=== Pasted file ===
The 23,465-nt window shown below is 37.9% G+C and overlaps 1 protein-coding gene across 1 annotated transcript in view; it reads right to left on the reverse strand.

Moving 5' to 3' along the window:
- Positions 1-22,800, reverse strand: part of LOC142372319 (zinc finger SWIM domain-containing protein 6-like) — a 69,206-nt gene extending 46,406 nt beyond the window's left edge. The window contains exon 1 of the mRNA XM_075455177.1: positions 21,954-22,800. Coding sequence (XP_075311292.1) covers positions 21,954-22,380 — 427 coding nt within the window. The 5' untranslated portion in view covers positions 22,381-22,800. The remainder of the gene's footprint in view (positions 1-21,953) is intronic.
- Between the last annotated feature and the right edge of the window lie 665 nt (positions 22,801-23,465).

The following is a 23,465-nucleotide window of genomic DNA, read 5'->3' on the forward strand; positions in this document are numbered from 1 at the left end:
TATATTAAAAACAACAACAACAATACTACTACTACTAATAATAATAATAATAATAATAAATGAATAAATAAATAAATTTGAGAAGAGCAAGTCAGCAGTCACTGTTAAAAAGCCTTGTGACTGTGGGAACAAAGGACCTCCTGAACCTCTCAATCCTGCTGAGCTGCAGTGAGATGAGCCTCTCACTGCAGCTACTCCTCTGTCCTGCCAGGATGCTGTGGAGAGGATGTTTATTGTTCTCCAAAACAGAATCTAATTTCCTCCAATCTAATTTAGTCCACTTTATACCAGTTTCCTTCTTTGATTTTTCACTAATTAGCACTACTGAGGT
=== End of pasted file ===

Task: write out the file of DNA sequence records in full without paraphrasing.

The 23,465-nt window shown below is 37.9% G+C and overlaps 1 protein-coding gene across 1 annotated transcript in view; it reads right to left on the reverse strand.

Moving 5' to 3' along the window:
- Positions 1-22,800, reverse strand: part of LOC142372319 (zinc finger SWIM domain-containing protein 6-like) — a 69,206-nt gene extending 46,406 nt beyond the window's left edge. The window contains exon 1 of the mRNA XM_075455177.1: positions 21,954-22,800. Coding sequence (XP_075311292.1) covers positions 21,954-22,380 — 427 coding nt within the window. The 5' untranslated portion in view covers positions 22,381-22,800. The remainder of the gene's footprint in view (positions 1-21,953) is intronic.
- Between the last annotated feature and the right edge of the window lie 665 nt (positions 22,801-23,465).

The following is a 23,465-nucleotide window of genomic DNA, read 5'->3' on the forward strand; positions in this document are numbered from 1 at the left end:
TATATTAAAAACAACAACAACAATACTACTACTACTAATAATAATAATAATAATAATAAATGAATAAATAAATAAATTTGAGAAGAGCAAGTCAGCAGTCACTGTTAAAAAGCCTTGTGACTGTGGGAACAAAGGACCTCCTGAACCTCTCAATCCTGCTGAGCTGCAGTGAGATGAGCCTCTCACTGCAGCTACTCCTCTGTCCTGCCAGGATGCTGTGGAGAGGATGTTTATTGTTCTCCAAAACAGAATCTAATTTCCTCCAATCTAATTTAGTCCACTTTATACCAGTTTCCTTCTTTGATTTTTCACTAATTAGCACTACTGAGGT